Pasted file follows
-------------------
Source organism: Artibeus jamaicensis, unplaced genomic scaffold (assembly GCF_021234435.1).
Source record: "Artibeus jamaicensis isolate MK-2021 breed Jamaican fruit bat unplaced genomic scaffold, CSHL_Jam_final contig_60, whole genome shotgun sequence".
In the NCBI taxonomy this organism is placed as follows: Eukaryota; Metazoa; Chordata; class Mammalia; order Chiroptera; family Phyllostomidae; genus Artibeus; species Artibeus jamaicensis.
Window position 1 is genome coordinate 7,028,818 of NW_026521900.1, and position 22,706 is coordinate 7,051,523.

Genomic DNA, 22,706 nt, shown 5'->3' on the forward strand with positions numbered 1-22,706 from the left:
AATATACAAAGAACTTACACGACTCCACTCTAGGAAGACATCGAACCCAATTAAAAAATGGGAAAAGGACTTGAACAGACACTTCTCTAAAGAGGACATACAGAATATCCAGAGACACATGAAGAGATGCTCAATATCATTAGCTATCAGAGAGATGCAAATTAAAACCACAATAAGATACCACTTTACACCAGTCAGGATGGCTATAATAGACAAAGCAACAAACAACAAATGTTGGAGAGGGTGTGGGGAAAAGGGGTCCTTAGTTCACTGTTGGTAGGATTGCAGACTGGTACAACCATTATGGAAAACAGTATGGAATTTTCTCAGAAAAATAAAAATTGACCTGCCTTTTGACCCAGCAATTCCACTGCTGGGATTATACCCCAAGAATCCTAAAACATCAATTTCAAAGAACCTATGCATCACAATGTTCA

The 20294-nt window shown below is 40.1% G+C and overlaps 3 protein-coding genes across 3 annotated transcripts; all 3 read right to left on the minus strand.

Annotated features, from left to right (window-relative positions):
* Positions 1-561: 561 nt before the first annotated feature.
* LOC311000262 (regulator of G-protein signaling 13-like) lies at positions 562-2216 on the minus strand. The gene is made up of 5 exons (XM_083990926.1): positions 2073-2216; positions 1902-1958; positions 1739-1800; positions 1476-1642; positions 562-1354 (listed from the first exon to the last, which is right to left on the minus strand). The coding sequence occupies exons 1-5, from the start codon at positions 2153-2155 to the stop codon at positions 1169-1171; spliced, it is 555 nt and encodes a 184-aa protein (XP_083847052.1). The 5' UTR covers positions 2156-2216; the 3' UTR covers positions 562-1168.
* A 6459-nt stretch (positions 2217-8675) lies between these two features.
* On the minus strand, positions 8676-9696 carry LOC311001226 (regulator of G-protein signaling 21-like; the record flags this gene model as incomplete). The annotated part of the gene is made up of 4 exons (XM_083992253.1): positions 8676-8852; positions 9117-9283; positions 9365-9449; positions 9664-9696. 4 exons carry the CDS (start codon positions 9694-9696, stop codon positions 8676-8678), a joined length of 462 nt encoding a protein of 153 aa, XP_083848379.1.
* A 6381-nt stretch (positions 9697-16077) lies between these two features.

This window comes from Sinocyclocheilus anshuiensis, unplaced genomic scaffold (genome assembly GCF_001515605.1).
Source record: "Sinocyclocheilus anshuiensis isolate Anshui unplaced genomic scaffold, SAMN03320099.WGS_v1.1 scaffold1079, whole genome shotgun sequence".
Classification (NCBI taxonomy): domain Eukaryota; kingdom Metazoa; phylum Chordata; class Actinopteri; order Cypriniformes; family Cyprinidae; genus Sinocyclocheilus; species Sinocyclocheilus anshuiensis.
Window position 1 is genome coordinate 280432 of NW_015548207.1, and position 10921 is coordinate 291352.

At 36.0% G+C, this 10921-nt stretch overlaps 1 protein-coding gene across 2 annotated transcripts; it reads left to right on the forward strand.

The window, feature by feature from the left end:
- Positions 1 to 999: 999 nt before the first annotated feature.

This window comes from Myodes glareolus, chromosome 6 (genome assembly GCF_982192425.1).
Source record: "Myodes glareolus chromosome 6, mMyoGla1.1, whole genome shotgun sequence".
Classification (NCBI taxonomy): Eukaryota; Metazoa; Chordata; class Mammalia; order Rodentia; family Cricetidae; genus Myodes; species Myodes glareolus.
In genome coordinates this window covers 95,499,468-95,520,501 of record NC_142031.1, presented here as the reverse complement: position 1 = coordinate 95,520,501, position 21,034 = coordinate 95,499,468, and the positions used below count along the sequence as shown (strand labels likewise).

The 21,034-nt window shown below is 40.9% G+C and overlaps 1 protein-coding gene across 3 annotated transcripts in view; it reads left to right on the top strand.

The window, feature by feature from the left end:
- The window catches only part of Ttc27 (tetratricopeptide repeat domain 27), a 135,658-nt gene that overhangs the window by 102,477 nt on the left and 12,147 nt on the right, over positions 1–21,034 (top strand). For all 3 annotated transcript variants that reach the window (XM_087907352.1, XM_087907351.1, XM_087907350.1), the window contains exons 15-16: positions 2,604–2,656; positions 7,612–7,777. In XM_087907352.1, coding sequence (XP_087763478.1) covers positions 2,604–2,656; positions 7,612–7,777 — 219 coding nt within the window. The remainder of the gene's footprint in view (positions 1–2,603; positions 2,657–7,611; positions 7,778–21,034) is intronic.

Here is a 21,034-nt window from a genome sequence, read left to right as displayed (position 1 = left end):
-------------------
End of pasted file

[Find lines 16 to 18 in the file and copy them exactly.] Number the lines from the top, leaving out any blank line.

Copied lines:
Classification (NCBI taxonomy): domain Eukaryota; kingdom Metazoa; phylum Chordata; class Actinopteri; order Cypriniformes; family Cyprinidae; genus Sinocyclocheilus; species Sinocyclocheilus anshuiensis.
Window position 1 is genome coordinate 280432 of NW_015548207.1, and position 10921 is coordinate 291352.

At 36.0% G+C, this 10921-nt stretch overlaps 1 protein-coding gene across 2 annotated transcripts; it reads left to right on the forward strand.